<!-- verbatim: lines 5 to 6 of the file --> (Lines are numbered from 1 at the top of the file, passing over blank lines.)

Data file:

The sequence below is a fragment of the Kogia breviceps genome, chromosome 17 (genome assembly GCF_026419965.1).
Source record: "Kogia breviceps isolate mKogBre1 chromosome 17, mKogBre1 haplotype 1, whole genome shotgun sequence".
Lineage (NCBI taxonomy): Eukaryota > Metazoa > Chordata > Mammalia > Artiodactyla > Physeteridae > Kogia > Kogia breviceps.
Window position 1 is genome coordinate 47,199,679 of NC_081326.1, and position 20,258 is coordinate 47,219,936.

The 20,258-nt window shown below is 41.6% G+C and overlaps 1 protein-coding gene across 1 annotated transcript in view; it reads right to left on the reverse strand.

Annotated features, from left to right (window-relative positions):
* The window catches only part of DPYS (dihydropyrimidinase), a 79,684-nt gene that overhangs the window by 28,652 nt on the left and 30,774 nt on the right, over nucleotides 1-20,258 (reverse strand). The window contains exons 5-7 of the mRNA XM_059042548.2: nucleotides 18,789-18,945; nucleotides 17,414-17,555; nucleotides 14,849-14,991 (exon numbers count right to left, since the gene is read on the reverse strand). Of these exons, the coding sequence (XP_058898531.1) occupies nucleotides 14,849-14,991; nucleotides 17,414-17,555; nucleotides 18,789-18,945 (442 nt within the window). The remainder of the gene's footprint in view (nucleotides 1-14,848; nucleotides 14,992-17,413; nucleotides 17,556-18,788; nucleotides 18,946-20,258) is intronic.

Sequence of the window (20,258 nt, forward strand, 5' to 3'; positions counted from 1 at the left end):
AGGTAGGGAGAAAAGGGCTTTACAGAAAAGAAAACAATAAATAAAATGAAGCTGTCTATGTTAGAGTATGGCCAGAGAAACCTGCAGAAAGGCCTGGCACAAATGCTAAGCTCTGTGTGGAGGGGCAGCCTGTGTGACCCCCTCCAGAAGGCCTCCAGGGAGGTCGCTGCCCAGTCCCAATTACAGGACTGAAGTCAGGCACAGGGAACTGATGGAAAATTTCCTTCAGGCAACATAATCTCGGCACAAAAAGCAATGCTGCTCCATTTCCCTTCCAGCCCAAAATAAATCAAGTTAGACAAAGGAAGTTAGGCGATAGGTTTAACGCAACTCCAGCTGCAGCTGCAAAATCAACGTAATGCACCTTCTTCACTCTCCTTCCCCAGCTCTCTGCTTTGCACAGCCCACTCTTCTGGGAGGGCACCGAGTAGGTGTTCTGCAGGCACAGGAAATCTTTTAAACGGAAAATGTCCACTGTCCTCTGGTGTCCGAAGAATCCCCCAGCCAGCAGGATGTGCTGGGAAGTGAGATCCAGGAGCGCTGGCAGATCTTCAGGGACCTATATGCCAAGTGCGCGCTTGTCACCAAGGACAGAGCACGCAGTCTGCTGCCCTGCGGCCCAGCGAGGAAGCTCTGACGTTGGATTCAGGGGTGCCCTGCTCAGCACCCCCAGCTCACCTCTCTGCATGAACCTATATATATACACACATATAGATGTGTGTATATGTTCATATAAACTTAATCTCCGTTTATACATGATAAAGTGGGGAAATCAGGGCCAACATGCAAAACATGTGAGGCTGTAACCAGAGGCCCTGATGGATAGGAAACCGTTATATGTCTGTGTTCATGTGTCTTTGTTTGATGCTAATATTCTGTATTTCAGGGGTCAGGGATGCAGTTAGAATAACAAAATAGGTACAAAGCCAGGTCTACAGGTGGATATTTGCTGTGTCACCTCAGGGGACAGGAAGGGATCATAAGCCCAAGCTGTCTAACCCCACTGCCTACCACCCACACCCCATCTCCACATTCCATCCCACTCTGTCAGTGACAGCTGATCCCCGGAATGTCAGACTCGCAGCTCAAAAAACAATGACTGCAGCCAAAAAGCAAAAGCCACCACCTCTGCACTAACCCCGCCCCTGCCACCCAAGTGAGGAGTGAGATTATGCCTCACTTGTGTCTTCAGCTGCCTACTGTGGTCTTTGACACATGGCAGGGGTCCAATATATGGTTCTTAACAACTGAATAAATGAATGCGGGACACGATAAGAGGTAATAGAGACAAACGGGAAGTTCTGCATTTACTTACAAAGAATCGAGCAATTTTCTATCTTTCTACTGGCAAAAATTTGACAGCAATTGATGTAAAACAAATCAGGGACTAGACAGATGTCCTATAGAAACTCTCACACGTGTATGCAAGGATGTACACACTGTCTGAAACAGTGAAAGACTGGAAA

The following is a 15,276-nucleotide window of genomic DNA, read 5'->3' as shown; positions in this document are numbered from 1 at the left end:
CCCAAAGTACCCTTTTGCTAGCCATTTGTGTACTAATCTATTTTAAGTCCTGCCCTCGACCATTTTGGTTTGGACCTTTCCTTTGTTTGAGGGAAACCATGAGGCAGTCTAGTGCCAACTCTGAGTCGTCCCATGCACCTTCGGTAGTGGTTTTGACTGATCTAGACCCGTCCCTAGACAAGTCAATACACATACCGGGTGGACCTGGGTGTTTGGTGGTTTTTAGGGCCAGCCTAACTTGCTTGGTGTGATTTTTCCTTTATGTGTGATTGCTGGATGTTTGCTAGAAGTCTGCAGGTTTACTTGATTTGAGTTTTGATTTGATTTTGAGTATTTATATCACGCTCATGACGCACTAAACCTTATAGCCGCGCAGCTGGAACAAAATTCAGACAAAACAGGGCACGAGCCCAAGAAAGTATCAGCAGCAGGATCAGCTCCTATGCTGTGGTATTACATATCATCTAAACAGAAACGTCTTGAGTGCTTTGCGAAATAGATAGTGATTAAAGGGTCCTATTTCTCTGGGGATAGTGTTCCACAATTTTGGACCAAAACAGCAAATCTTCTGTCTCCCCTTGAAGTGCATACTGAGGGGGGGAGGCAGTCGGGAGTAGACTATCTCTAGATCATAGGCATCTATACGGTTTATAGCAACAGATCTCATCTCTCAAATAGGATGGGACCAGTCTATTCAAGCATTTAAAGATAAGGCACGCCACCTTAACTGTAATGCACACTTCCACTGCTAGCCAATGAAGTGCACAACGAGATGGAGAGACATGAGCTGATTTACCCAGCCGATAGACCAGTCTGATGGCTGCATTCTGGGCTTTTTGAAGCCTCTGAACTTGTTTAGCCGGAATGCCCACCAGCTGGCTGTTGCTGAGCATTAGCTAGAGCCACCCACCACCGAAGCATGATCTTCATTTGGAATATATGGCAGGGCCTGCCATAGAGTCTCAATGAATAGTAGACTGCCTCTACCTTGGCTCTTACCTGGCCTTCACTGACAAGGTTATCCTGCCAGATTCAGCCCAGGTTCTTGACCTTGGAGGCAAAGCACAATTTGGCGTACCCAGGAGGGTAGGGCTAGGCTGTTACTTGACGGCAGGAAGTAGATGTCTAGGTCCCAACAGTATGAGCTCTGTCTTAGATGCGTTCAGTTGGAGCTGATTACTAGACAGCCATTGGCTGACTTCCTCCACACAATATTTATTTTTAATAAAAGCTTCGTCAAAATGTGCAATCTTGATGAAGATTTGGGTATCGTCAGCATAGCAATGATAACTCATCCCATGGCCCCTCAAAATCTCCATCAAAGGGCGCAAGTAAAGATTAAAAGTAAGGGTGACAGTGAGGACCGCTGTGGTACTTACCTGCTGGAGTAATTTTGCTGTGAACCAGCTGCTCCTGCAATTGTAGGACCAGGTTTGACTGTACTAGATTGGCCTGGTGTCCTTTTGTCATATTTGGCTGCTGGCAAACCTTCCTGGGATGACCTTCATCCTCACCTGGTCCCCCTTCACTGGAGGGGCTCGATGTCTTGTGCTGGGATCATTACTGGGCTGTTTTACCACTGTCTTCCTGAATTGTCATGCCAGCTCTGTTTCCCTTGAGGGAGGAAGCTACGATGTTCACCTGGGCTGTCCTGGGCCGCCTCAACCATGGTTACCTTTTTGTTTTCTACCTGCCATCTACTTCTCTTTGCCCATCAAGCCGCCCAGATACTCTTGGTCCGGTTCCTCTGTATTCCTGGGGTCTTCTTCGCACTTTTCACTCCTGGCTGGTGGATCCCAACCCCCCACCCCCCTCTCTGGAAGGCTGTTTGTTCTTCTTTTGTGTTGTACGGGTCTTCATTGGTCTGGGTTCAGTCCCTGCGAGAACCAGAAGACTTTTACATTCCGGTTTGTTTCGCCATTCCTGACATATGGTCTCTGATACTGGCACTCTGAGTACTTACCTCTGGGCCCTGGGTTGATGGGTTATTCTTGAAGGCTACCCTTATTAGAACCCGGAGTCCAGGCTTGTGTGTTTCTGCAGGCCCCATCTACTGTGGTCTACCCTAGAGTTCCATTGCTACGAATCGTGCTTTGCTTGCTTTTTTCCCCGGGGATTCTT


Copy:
The 20,258-nt window shown below is 41.6% G+C and overlaps 1 protein-coding gene across 1 annotated transcript in view; it reads right to left on the reverse strand.

Annotated features, from left to right (window-relative positions):